The Impact of Upper Airway Allergic Inflammation on Asthma
The Allergist's Perspective on Allergic Rhinitis and Asthma
William W. Busse, M.D.
University of Wisconsin
Many patients with allergic rhinitis have co-existing asthma, and an exacerbation of nasal allergic symptoms can enhance lower airway symptoms and further alter existing pulmonary physiology. There is considerable evidence that this association exists (Corren et al., J Allergy Clin Immunol 1992; 89:611-618; Madonini et al., J Allergy Clin Immunol 1987; 79:358-363; Watson et al., J Allergy Clin Immunol 1993; 91:97-101). In addition, clinical studies have shown that treatment of allergic rhinitis with inhaled corticosteroid will diminish later airway symptoms. Thus, there appears to be a “link” between upper airway allergic disease and allergic events in the lower airway. The mechanisms underlying this connection are not fully established. In addition, the association between upper airway allergic processes and events in the lower airway can be further enhanced by the presence of a viral respiratory illness. The interaction of a viral respiratory infection in the nose and co-existing inflammatory reactions in the lung will be the focus of this discussion.
In both children and adults, viral upper respiratory infections can provoke asthma. The infection most likely to provoke these asthma exacerbations is the common cold virus, rhinovirus (Johnston et al., BMJ 1995; 310:1225-1228). A number of studies have found the co-existence of allergic rhinitis to be a risk factor for wheezing with a cold (Rakes et al., Am J Respir Crit Care Med 1999; 159:785-790). Moreover, in studies employing an experimental infection of rhinovirus, the prevalence of allergic rhinitis and allergic asthma enhances the likelihood that a rhinovirus cold will increase the bronchial responsiveness. Because the rhinovirus tends to primarily infect the upper airway, there appears to be a link between allergic and infectious processes in the nose and the lung.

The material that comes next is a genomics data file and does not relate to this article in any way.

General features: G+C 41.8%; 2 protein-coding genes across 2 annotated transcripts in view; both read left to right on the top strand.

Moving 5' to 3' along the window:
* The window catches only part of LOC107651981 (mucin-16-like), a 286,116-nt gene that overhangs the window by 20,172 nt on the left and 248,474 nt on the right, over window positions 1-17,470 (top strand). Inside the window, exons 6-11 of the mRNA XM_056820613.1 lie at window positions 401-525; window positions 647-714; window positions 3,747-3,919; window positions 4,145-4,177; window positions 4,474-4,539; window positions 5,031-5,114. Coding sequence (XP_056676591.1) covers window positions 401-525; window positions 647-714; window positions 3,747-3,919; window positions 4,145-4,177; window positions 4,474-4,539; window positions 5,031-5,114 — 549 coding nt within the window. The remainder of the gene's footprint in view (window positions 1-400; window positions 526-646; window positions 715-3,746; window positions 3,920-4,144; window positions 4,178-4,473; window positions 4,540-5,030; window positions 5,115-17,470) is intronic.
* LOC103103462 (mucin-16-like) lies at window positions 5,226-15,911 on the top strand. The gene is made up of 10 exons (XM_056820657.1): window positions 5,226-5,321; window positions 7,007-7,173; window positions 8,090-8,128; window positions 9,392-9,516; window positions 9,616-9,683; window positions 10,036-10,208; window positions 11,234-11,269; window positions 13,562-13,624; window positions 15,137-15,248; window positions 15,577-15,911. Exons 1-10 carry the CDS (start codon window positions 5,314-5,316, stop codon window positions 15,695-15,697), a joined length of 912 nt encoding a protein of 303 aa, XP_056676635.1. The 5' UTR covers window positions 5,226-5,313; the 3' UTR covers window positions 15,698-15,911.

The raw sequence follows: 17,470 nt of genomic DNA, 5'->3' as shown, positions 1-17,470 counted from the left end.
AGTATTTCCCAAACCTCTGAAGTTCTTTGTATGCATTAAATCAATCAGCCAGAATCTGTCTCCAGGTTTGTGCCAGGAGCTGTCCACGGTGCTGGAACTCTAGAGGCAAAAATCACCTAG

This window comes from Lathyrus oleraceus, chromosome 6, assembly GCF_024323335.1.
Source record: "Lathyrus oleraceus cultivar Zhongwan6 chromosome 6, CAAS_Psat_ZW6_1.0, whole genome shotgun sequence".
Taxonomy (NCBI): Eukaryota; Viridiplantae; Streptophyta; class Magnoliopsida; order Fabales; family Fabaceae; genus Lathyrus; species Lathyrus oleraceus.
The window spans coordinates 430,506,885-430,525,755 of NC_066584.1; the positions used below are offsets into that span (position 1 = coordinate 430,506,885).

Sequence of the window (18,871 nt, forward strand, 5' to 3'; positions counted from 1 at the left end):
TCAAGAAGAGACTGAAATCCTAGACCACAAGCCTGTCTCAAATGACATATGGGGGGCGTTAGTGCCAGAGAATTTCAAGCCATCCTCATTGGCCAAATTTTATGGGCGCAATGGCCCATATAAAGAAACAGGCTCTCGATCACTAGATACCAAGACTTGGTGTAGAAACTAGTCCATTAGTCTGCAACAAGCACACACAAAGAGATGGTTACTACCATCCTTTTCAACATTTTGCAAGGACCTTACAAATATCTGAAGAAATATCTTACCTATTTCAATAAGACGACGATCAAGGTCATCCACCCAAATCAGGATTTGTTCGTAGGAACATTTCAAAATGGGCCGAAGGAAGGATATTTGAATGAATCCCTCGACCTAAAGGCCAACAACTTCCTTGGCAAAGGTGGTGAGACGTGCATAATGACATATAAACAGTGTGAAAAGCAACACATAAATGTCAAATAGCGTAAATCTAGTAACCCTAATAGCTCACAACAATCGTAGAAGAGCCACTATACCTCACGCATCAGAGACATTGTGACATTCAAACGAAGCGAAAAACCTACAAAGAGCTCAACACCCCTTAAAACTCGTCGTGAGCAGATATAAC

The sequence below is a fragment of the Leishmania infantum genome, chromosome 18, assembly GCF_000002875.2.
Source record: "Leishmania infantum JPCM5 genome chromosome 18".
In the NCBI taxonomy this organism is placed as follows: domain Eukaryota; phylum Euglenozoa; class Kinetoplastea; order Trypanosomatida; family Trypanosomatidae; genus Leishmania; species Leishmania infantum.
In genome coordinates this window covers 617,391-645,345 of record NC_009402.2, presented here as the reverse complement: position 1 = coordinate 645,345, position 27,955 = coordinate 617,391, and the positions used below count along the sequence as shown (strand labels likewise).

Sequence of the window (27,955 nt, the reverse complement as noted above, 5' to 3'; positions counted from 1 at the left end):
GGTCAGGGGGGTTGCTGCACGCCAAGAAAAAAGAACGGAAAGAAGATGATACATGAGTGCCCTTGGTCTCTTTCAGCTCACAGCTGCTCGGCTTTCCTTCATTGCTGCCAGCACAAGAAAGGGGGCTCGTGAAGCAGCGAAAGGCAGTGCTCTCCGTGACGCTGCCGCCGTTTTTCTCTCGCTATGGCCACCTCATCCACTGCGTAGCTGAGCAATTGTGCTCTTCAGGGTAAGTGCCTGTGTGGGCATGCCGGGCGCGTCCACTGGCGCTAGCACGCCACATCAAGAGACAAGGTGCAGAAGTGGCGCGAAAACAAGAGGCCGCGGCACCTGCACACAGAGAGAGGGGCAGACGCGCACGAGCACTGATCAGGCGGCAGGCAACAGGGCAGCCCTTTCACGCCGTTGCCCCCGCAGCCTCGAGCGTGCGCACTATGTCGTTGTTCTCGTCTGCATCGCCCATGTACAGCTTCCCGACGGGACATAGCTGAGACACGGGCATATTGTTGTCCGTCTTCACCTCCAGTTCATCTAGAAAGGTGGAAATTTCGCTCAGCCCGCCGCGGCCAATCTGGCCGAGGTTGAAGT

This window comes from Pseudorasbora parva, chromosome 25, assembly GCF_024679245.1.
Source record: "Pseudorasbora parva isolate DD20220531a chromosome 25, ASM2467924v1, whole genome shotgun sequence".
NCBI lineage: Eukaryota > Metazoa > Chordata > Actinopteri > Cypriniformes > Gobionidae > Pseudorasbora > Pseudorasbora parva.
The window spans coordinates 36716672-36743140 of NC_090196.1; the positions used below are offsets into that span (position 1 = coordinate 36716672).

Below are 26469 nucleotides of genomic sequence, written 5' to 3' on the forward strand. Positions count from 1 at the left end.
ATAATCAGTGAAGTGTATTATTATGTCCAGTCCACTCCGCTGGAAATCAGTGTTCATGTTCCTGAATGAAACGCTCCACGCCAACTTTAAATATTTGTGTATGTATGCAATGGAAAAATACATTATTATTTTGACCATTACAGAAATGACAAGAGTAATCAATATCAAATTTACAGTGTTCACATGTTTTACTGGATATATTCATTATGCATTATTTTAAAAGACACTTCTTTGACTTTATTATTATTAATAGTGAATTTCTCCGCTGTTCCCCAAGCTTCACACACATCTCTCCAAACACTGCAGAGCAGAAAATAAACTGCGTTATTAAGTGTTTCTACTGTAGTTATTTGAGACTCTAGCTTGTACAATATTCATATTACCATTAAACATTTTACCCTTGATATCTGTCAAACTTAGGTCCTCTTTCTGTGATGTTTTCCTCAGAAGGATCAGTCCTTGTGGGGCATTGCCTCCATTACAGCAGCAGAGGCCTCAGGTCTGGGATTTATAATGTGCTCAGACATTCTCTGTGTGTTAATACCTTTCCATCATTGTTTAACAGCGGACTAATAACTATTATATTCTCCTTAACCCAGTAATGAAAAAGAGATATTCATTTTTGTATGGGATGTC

A number of models have been used to determine the mechanisms by which respiratory viruses provoke asthma. What has been learned is the following:
Upper respiratory infections enhance the likelihood that an inhaled antigen challenge will provoke a late-phase inflammatory response (Lemanske et al., J Clin Invest 1989; 83:1-10).
A rhinovirus respiratory infection can enhance pulmonary mast cell mediator release to antigen and enhance eosinophil recruitment to the lung (Calhoun et al., J Clin Immunol 1994; 94:2200-2208).
There is evidence that some patients with allergic rhinitis and asthma have a diminished generation of interferon-γ to virus, which intensifies the symptoms of a cold (Gern et al., Am J Respir Crit Care Med 2000; 162:2226-2231).
Collectively, these data indicate that allergic rhinitis is a risk factor for respiratory viruses provoking asthma, and that these events in the nose will initiate lower airway allergic processes. Furthermore, there appears to be a difference in the generation of interferon-γ in allergic rhinitis subjects, and this difference promotes the likelihood of an infection, its severity and persistence.